Testimonials for Pioneer Member Robert Burris
Dan and Wanda Arp – Dr. Burris was a remarkable mentor. He had a way of bringing out the best in people. He gave those who had the opportunity to work in his lab the space to be creative and to discover. But he also gently guided us along, making sure that we remained on track. And he was a terrific editor. It may have hurt just a little to see a manuscript draft come back with so much red ink, but I quickly got over it as I realized how much better the manuscript had become! When I later started my own laboratory, I tried to pattern things after the lessons I had learned from Dr. Burris. I did, however, allow the luxury of letting our weekly group meetings start at 8:30 am!
Jean-Michel Ané – Robert H. Burris’ pioneering work on biological nitrogen fixation earned him worldwide recognition. Among his many honors, Bob was inducted into the National Academy of Sciences in 1961, the American Academy of Arts and Sciences in 1975, and the American Philosophical Society in 1979. He was awarded the National Medal of Science from President Carder in 1980, the highest honor the federal government accords scientists and engineers, and the Wolf Prize, sometimes referred to as the Nobel Prize for agriculture, from the Israeli parliament in 1985. A Biographical Memoir written by Paul W. Ludden can be found at: http://www.nasonline.org/publications/biographical-memoirs/memoir-pdfs/burris-robert.pdf
David Emerich – Professor Burris was both my undergraduate and graduate mentor. He not only taught me science and the scientific process, but also leadership, teamwork and the value of collaboration. Its notable that the most environmentally important forms of biological nitrogen fixation are symbiotic relationships – interactions that require leadership, teamwork and collaboration of the symbiotic partners. Bob’s career was exemplified by his creativity, curiosity and work ethic. I am privileged to have known him and worked with him.
Ann M. Hirsch – I was in awe of Bob Burris the first time I met him. I was a “newbie” to biological nitrogen fixation and there I was, standing next to Prof. R. H. Burris, ‘Mr. Nitrogenase’, at a scientific meeting. Bob was an incredibly important figure in Biological Nitrogen Fixation (BNF), having developed numerous important techniques, including using 15N, to follow the path of fixed N and thereby discovering that ammonia was the final product. Others will comment more deeply on his contributions to nitrogen fixation science, but I did not get to meet him until after his retirement from the University of Wisconsin. Somehow it came out, at a meeting no doubt, that I was born in the Dairy State and that was the beginning of our friendship. Over many years, we overlapped at nitrogen fixation meetings, sometimes even on the other side of the globe (a meeting in Indonesia comes to mind) and he was always kind, helpful, and knowledgeable. Once when we were talking about the upper Midwest, he told me about how his ancestors homesteaded the prairie, cutting the sod into “bricks’ to build their houses. I repeat his description of the sod houses and how they were made whenever I give a lecture on soil to undergraduate students. The people who make a difference are the ones who leave the largest gaps when they are gone.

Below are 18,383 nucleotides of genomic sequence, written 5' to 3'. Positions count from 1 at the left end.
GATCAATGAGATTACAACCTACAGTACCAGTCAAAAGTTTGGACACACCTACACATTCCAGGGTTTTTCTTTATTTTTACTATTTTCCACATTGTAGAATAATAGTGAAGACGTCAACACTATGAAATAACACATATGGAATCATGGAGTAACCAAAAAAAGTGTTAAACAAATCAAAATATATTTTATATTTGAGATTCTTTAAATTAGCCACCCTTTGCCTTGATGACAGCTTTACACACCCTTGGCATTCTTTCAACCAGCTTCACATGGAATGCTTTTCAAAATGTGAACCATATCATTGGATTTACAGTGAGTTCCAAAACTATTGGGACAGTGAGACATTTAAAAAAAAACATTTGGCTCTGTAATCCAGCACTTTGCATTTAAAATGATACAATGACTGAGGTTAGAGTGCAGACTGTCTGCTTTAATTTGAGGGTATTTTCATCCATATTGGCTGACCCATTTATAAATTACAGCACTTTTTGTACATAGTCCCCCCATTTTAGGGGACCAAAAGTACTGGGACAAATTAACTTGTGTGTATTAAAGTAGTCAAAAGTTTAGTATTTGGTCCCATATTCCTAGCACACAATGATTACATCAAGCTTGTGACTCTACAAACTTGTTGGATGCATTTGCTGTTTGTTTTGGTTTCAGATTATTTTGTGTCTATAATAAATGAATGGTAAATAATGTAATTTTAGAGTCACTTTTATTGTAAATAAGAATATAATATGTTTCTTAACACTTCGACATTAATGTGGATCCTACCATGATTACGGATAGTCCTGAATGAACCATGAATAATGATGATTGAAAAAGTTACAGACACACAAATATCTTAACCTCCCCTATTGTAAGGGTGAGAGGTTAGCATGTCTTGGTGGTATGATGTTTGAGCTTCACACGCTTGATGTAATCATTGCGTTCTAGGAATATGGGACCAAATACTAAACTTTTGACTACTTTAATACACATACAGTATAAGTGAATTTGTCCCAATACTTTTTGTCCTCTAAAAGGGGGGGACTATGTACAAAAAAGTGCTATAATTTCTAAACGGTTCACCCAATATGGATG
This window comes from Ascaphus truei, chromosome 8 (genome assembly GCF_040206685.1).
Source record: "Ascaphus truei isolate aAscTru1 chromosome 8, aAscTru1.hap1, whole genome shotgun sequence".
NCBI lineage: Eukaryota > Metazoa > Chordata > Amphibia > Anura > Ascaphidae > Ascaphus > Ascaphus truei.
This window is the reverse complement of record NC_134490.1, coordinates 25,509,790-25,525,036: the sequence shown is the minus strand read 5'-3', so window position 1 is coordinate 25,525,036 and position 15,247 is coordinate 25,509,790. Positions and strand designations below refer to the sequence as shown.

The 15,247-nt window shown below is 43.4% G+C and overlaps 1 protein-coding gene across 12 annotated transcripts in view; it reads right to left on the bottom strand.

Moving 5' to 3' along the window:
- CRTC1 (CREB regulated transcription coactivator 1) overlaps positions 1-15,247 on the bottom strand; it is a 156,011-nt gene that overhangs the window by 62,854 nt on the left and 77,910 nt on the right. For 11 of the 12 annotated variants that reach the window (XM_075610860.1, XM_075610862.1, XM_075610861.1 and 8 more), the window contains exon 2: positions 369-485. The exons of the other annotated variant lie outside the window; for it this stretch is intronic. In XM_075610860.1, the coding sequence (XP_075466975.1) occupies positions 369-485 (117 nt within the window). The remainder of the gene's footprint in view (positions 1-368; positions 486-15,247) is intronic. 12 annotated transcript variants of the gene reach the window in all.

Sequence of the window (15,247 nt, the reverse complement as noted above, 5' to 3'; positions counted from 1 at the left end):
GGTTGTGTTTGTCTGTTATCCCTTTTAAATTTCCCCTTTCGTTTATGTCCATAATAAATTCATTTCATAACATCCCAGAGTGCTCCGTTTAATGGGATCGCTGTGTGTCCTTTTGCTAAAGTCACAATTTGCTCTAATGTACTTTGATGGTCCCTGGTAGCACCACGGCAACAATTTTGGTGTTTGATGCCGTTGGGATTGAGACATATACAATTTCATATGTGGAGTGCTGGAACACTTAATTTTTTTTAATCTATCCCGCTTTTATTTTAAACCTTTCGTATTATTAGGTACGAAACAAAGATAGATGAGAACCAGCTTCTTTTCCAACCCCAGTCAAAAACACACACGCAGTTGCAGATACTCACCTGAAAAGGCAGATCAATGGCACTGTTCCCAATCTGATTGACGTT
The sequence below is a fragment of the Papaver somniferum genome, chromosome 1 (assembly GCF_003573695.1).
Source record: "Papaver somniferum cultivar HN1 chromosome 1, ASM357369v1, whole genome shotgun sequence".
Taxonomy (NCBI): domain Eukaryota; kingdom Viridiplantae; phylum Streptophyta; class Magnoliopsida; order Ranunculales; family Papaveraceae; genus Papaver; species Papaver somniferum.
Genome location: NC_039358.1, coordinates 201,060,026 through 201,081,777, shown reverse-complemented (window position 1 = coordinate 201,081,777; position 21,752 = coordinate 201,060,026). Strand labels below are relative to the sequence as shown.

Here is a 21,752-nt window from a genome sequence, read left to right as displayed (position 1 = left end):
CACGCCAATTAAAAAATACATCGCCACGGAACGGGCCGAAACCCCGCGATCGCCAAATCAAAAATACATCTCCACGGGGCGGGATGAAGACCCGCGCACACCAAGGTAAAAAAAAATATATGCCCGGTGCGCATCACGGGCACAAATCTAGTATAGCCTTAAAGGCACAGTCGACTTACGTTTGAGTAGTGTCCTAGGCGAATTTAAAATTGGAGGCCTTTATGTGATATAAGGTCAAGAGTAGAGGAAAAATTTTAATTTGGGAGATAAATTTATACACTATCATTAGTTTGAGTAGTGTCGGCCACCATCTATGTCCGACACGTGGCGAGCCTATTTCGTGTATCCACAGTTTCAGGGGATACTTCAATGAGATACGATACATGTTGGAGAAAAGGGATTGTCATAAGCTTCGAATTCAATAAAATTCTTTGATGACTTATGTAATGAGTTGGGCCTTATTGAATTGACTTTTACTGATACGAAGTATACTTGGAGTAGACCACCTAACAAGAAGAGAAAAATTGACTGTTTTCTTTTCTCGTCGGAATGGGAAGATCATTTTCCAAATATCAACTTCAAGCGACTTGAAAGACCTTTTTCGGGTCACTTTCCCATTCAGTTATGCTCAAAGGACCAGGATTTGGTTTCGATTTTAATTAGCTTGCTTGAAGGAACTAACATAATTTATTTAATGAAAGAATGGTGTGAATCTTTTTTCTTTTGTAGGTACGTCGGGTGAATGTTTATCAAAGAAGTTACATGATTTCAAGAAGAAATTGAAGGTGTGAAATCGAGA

Richard Peterson – Dr. Burris was a modest man who cast a large shadow. The many who came to know him were influenced by his knowledge, skill, kindness, and rock-solid faith in science and truth. I recollect how often, in diverse situations, people would gather around him to listen intently to his thoughts on the history of plant biochemistry and his experiences in counseling public officials. As a job-hunting product of his laboratory, I can attest to the power of his reputation and the high regard afforded him by the wider scientific community. I always tried to emulate his standards.
Laura Privalle – Bob Burris was my major professor, and he oversaw my Ph.D. dissertation work. He was much more than a boss to those of us in the lab; he was certainly a mentor and role model. His laboratory was a place for learning how to be a scientist and a collaborator, but working there also offered the opportunity for cultural exposure and personal enhancement. We learned how to think, how to evaluate results (ours and others in the lab), how to innovate, how to teach and mentor others, how to appreciate the history behind the science and the real people that pioneered the field of nitrogen fixation. Dr. Burris was one of those pioneers.
Eric Triplett – Dr. Burris was the mentor of my postdoctoral advisor, Dr. Paul W. Ludden. I was also on the the University of Wisconsin-Madison faculty for 16 years in the Agronomy Department. By that time, Dr. Burris was retired, but he still came to work every day and did experiments. Dr. Burris taught me so many lessons on how to do the best science, and I pass them on to my own graduate students to this day. All of my graduate students have heard about Dr. Burris. He was a great scientist and friend as well as one of the nicest people I have ever known. Dr. Burris and his wife were also my family’s neighbors for nine years in Shorewood Hills, Wisconsin. Dr. Burris got to know my wife and young daughters and enjoyed their visits. Dr. Burris was a wonderful neighbor, and he taught me that a great scientist can be a great human being. He had no ego and was very helpful. I try to live by his example. I am very happy to contribute to this cause of recognizing Dr. Burris as Pioneer of the American Society of Plant Biologists.